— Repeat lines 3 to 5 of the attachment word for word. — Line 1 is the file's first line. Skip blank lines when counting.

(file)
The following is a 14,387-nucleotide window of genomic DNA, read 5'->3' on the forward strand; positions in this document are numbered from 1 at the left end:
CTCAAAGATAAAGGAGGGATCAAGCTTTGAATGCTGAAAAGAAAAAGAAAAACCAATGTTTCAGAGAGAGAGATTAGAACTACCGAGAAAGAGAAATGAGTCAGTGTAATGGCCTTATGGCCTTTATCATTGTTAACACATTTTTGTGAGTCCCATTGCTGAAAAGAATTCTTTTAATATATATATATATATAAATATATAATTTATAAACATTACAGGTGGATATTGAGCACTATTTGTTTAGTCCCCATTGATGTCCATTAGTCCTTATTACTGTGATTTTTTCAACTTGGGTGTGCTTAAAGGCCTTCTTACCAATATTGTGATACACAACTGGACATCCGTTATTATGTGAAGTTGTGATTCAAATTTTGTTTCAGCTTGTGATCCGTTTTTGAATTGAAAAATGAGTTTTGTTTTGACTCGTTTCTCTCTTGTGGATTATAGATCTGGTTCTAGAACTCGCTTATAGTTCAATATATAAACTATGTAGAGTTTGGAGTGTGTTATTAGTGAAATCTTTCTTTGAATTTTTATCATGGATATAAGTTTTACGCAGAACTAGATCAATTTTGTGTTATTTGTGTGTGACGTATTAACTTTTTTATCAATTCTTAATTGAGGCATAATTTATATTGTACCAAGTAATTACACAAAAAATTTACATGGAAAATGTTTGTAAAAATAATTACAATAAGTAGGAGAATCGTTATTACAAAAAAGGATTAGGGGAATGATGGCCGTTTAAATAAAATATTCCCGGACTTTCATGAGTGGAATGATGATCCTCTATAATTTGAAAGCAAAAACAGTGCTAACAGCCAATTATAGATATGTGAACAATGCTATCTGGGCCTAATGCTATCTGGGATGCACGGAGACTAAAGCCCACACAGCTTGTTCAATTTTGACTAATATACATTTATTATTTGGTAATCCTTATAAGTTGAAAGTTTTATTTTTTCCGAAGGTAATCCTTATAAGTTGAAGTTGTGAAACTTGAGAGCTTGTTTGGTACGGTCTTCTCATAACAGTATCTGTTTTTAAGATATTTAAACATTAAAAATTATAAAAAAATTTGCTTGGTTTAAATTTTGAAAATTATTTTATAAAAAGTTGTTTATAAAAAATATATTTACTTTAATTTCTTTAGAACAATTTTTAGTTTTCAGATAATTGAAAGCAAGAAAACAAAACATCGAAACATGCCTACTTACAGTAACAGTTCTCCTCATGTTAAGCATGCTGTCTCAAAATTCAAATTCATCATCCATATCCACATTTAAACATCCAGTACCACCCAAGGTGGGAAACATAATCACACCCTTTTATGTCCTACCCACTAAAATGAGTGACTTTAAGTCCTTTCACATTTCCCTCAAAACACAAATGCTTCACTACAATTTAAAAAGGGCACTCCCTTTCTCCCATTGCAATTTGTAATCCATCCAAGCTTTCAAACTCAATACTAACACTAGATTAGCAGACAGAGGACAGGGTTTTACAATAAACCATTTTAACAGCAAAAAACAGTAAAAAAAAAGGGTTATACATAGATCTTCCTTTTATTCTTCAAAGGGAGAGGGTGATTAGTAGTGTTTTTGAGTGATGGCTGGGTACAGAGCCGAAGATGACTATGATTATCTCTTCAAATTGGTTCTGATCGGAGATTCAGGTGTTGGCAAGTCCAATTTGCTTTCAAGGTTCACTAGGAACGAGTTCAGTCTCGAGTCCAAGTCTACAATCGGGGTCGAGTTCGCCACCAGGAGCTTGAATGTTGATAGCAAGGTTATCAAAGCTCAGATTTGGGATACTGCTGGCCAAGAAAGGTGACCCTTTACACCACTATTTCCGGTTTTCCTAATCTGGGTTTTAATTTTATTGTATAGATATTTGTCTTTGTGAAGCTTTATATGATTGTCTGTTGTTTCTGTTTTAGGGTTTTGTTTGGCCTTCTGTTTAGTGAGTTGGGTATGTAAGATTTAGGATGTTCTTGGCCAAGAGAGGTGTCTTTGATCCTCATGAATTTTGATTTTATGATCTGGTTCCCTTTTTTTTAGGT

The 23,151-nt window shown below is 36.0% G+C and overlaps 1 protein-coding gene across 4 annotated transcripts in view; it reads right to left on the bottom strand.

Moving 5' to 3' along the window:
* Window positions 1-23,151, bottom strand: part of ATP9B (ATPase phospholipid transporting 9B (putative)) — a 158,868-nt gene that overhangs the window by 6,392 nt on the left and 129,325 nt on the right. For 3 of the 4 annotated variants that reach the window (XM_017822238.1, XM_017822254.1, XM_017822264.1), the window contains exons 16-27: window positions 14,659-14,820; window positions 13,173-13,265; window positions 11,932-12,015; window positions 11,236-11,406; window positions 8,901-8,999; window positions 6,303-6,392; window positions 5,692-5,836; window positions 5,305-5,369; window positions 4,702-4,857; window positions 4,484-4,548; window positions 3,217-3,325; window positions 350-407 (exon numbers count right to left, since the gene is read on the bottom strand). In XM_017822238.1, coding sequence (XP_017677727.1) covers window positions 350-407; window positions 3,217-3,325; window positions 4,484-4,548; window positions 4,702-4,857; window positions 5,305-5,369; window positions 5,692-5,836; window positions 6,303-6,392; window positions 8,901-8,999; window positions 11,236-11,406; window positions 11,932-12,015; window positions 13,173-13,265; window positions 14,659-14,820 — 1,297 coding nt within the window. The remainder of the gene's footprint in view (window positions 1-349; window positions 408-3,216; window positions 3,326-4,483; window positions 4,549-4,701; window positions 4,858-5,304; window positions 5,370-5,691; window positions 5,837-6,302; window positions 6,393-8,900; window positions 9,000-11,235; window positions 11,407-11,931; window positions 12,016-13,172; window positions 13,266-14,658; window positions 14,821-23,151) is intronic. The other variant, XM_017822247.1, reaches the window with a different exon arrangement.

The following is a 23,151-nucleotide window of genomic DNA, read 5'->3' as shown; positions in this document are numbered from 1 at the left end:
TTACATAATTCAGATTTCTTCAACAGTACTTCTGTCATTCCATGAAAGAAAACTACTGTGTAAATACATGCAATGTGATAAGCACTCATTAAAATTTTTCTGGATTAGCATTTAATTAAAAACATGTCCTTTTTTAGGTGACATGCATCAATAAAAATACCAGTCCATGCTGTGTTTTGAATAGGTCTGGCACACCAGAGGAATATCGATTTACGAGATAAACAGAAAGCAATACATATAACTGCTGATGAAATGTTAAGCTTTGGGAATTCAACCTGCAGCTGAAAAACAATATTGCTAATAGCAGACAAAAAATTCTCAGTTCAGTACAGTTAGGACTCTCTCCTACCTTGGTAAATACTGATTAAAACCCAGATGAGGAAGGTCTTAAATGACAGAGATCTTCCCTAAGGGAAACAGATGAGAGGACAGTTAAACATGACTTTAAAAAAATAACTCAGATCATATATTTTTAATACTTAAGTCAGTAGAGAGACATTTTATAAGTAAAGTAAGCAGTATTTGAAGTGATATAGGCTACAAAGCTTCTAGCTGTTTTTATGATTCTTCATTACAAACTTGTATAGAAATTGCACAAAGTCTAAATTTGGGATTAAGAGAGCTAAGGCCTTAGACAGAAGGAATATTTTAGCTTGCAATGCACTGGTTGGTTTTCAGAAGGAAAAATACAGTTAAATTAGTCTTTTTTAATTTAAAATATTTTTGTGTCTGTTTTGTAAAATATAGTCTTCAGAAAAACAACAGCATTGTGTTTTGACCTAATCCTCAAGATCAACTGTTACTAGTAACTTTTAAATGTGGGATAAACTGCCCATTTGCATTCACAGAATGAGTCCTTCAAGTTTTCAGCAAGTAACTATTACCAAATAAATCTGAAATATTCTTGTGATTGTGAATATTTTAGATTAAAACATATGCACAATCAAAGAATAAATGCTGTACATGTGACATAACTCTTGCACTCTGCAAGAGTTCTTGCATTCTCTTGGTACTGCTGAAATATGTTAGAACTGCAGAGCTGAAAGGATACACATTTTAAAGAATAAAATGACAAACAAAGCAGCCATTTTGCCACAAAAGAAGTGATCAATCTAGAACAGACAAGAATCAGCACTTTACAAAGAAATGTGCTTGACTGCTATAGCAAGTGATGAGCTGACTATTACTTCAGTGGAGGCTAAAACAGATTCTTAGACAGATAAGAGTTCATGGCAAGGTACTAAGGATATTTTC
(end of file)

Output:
The 23,151-nt window shown below is 36.0% G+C and overlaps 1 protein-coding gene across 4 annotated transcripts in view; it reads right to left on the bottom strand.

Moving 5' to 3' along the window:
* Window positions 1-23,151, bottom strand: part of ATP9B (ATPase phospholipid transporting 9B (putative)) — a 158,868-nt gene that overhangs the window by 6,392 nt on the left and 129,325 nt on the right. For 3 of the 4 annotated variants that reach the window (XM_017822238.1, XM_017822254.1, XM_017822264.1), the window contains exons 16-27: window positions 14,659-14,820; window positions 13,173-13,265; window positions 11,932-12,015; window positions 11,236-11,406; window positions 8,901-8,999; window positions 6,303-6,392; window positions 5,692-5,836; window positions 5,305-5,369; window positions 4,702-4,857; window positions 4,484-4,548; window positions 3,217-3,325; window positions 350-407 (exon numbers count right to left, since the gene is read on the bottom strand). In XM_017822238.1, coding sequence (XP_017677727.1) covers window positions 350-407; window positions 3,217-3,325; window positions 4,484-4,548; window positions 4,702-4,857; window positions 5,305-5,369; window positions 5,692-5,836; window positions 6,303-6,392; window positions 8,901-8,999; window positions 11,236-11,406; window positions 11,932-12,015; window positions 13,173-13,265; window positions 14,659-14,820 — 1,297 coding nt within the window. The remainder of the gene's footprint in view (window positions 1-349; window positions 408-3,216; window positions 3,326-4,483; window positions 4,549-4,701; window positions 4,858-5,304; window positions 5,370-5,691; window positions 5,837-6,302; window positions 6,393-8,900; window positions 9,000-11,235; window positions 11,407-11,931; window positions 12,016-13,172; window positions 13,266-14,658; window positions 14,821-23,151) is intronic. The other variant, XM_017822247.1, reaches the window with a different exon arrangement.